Electromechanical repair technicians work in factories and specialized facilities maintaining and repairing electronic systems. Most employees move into these positions after gaining machine operating experience, though many employers prefer those who have completed an associate degree or certificate program. The job growth outlook for this specialty is slower than average.
Electromechanical engineering involves using electrical and electronic systems in conjunction with mechanical systems. Electromechanical repair technicians perform both preventative maintenance and emergency repair work on these types of machines.
|Required Education||Associate degree|
|Other Requirements||Certification options available|
|Projected Growth (2018-2028)*||1%|
|Average Salary (2018)*||$57,790|
Source: *U.S. Bureau of Labor Statistics
Job Description of an Electromechanical Repair Technician
Electromechanical repair technicians fix electronic manufacturing systems. They may begin a repair job by scanning the machine looking for obvious problems, such as frayed wires or broken parts. If a part is found to have been broken, electromechanical repair technicians may solder or weld the part back so that the machine is functional. If the part is determined to not be repairable, technicians may fabricate a replacement until the appropriate part has been sourced.
They may also be responsible for maintaining machines. This includes calibrating assemblies to meet specifications and using test instruments, like electronic voltmeters, to gauge performance. Once routine maintenance is complete, technicians generally fill out a written report assessing the machine's performance and whether further service or inspection may be required.
Electromechanical repair technicians may work in environments ranging from factories to specialized facilities, like water treatment plants. Because some of these facilities operate continually, electromechanical repair technicians may have varying shifts, including late night or early morning. Additionally, some technicians may be required to travel to other sites to perform service.
Requirements of Electromechanical Repair Technician
Although some employees may become electromechanical repair technicians after gaining machine operations experience on a factory floor, the U.S. Bureau of Labor Statistics (BLS) reports that employers may favor applicants who have some formal education, such as a certificate or associate's degree (www.bls.gov). Students may look to vocational institutes or community colleges that offer programs in electromechanical engineering and technology for training. These programs generally provide instruction on foundational topics like blueprints, electrical circuits and machinery, as well as advanced training in automation and industrial motor repair.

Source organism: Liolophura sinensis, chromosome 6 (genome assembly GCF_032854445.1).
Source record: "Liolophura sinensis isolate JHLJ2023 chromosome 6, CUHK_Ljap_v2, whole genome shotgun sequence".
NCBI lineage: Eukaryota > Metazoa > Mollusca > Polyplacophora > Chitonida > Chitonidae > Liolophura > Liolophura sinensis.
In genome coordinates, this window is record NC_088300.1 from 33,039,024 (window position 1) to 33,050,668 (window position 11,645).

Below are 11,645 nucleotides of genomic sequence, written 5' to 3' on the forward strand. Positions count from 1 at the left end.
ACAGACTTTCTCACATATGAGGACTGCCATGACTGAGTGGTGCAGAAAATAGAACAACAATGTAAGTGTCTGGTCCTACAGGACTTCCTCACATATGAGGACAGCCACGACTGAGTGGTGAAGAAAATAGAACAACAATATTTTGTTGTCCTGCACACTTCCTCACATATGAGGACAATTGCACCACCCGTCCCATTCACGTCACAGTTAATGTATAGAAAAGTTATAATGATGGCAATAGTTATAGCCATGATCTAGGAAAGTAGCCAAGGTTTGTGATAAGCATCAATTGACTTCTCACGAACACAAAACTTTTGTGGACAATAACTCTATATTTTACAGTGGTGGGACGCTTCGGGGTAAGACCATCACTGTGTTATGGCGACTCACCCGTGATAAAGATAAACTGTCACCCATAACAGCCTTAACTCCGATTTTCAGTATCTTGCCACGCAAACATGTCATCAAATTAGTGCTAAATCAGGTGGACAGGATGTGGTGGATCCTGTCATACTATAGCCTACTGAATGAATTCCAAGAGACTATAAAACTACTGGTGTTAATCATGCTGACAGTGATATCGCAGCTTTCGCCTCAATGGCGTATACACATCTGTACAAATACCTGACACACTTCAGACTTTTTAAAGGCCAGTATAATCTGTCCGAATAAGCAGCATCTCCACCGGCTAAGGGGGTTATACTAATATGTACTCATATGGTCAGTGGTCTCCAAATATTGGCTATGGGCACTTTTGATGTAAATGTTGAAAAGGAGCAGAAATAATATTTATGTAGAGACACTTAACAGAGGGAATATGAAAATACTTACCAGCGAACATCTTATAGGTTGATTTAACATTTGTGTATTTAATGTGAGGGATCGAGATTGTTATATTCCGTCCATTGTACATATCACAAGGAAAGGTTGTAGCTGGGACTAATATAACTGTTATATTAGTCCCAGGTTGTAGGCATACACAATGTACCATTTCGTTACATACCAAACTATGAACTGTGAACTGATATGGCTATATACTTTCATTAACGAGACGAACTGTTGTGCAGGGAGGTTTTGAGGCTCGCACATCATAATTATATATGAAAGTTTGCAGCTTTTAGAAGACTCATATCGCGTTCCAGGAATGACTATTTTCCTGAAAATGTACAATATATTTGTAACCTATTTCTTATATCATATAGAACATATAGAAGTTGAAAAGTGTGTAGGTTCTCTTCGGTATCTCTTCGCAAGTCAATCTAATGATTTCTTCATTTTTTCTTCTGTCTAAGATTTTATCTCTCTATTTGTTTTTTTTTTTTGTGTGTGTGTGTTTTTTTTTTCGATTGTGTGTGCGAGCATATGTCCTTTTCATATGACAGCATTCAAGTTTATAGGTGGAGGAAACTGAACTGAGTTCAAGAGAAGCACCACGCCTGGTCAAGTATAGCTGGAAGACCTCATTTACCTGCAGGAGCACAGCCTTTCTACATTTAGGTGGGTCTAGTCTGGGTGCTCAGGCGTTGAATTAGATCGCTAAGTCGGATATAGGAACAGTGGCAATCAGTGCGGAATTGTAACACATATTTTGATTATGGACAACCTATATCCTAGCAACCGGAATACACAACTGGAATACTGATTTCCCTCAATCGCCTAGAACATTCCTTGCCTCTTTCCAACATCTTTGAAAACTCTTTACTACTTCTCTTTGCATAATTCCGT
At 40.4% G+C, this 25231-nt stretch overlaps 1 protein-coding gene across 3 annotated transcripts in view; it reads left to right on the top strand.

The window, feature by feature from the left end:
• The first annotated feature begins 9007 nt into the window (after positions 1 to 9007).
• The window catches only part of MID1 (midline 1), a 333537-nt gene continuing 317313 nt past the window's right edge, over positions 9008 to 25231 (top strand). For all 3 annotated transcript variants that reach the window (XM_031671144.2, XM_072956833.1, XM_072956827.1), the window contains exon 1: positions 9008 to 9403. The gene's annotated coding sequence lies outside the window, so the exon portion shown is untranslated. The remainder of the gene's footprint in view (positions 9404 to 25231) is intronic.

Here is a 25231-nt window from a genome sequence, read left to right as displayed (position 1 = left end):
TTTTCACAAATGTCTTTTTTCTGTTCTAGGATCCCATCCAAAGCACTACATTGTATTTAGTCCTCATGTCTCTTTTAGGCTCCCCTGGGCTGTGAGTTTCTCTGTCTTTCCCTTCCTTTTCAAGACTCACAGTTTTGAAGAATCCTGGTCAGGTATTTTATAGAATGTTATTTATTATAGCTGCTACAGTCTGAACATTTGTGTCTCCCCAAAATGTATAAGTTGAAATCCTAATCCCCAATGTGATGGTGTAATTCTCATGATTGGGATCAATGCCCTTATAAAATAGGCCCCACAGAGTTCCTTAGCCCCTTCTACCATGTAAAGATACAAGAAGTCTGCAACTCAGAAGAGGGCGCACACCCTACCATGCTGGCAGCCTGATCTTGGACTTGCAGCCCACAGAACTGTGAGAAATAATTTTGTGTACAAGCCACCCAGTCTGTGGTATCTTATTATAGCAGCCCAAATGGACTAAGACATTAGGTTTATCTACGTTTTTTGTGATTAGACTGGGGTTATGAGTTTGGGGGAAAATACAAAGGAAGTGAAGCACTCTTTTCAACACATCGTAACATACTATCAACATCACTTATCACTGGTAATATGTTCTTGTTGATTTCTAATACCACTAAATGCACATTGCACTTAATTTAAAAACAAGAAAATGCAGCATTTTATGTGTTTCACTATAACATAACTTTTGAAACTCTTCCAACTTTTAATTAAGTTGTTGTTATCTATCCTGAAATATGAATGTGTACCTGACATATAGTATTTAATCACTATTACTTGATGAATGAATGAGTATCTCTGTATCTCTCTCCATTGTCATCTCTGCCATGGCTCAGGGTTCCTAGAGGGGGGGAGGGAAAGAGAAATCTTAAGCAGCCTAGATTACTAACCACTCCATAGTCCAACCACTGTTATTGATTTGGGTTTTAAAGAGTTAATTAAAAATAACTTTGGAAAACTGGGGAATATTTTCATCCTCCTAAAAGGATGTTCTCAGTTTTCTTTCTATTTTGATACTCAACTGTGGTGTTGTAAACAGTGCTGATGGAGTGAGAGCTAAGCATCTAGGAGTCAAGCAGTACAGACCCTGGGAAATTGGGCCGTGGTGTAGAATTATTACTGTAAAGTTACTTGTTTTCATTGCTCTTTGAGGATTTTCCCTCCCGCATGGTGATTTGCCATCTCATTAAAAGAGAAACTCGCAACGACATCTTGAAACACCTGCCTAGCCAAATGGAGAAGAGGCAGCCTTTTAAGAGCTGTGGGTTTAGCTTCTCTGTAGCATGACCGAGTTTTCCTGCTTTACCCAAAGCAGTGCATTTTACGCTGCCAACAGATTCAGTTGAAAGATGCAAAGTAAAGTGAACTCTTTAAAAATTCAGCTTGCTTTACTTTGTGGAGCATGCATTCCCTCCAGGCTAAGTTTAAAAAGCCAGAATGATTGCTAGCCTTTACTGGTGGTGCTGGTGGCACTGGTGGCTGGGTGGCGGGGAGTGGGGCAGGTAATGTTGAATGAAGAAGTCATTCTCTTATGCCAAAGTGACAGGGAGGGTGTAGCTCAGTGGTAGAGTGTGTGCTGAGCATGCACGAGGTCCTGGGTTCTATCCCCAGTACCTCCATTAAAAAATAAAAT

Most programs also require students to take design and analysis laboratory courses to become familiarized with specific parts, functions and mechanics within assemblies and machines. These courses may include aspects of soldering, welding and fabricating that electromechanical repair technicians may use on the job.
Electromechanical repair technicians seeking to increase job opportunities may consider voluntary certifications, such as those offered by the Electronics Technicians Association International. Additionally, technicians may seek certifications within specialized industries, like those offered by the California Water Environment Association in plant maintenance technology. Some certifications require education and work experience requirements, such as attaining an associate degree in an engineering field coupled with several years of practice, while others only mandate the completion of a qualifying examination.
Salary and Employment Outlook
According to the BLS, 1% growth is expected in the field of electromechanical technicians from 2018 to 2028. The BLS reported that this group of workers made an average annual salary of $57,790 as of May 2018
Those seeking work as a electromechanical repair technician usually are trained through certificate or associate's degree programs, and may consider certification, which is voluntary but may increase job opportunities. Certification requirements may include educational requirements, work experience, and passing an exam. Those in this field could expect an average annual salary around $57,000 in 2018.